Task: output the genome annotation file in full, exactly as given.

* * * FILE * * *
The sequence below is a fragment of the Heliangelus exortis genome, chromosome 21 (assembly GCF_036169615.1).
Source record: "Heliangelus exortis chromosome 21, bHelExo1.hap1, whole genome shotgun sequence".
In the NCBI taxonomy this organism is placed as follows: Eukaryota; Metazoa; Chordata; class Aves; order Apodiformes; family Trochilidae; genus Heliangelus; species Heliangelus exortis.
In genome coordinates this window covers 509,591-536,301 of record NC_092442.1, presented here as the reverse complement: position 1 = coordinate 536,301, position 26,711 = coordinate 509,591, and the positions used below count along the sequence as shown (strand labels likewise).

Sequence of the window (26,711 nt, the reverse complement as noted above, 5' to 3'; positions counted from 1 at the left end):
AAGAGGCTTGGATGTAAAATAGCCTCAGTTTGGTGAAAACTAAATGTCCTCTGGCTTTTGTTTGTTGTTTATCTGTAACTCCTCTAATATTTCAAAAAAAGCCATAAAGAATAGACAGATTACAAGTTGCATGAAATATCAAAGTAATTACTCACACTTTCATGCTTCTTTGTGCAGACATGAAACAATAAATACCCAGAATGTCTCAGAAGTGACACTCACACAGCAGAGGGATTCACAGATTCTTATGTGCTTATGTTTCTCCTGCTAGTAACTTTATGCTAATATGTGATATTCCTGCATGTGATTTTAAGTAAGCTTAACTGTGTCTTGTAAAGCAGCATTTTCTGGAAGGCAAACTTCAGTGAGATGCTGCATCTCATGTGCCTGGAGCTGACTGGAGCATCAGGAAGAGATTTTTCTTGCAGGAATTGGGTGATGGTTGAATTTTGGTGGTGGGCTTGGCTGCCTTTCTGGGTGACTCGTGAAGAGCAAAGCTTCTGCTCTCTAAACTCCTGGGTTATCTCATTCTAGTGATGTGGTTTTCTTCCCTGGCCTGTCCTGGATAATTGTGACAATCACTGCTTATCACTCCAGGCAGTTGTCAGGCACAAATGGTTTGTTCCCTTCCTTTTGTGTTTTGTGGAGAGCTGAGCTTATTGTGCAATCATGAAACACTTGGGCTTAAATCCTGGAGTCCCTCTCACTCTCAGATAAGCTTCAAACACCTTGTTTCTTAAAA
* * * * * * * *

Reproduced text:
The sequence below is a fragment of the Heliangelus exortis genome, chromosome 21 (assembly GCF_036169615.1).
Source record: "Heliangelus exortis chromosome 21, bHelExo1.hap1, whole genome shotgun sequence".
In the NCBI taxonomy this organism is placed as follows: Eukaryota; Metazoa; Chordata; class Aves; order Apodiformes; family Trochilidae; genus Heliangelus; species Heliangelus exortis.
In genome coordinates this window covers 509,591-536,301 of record NC_092442.1, presented here as the reverse complement: position 1 = coordinate 536,301, position 26,711 = coordinate 509,591, and the positions used below count along the sequence as shown (strand labels likewise).

Sequence of the window (26,711 nt, the reverse complement as noted above, 5' to 3'; positions counted from 1 at the left end):
AAGAGGCTTGGATGTAAAATAGCCTCAGTTTGGTGAAAACTAAATGTCCTCTGGCTTTTGTTTGTTGTTTATCTGTAACTCCTCTAATATTTCAAAAAAAGCCATAAAGAATAGACAGATTACAAGTTGCATGAAATATCAAAGTAATTACTCACACTTTCATGCTTCTTTGTGCAGACATGAAACAATAAATACCCAGAATGTCTCAGAAGTGACACTCACACAGCAGAGGGATTCACAGATTCTTATGTGCTTATGTTTCTCCTGCTAGTAACTTTATGCTAATATGTGATATTCCTGCATGTGATTTTAAGTAAGCTTAACTGTGTCTTGTAAAGCAGCATTTTCTGGAAGGCAAACTTCAGTGAGATGCTGCATCTCATGTGCCTGGAGCTGACTGGAGCATCAGGAAGAGATTTTTCTTGCAGGAATTGGGTGATGGTTGAATTTTGGTGGTGGGCTTGGCTGCCTTTCTGGGTGACTCGTGAAGAGCAAAGCTTCTGCTCTCTAAACTCCTGGGTTATCTCATTCTAGTGATGTGGTTTTCTTCCCTGGCCTGTCCTGGATAATTGTGACAATCACTGCTTATCACTCCAGGCAGTTGTCAGGCACAAATGGTTTGTTCCCTTCCTTTTGTGTTTTGTGGAGAGCTGAGCTTATTGTGCAATCATGAAACACTTGGGCTTAAATCCTGGAGTCCCTCTCACTCTCAGATAAGCTTCAAACACCTTGTTTCTTAAAA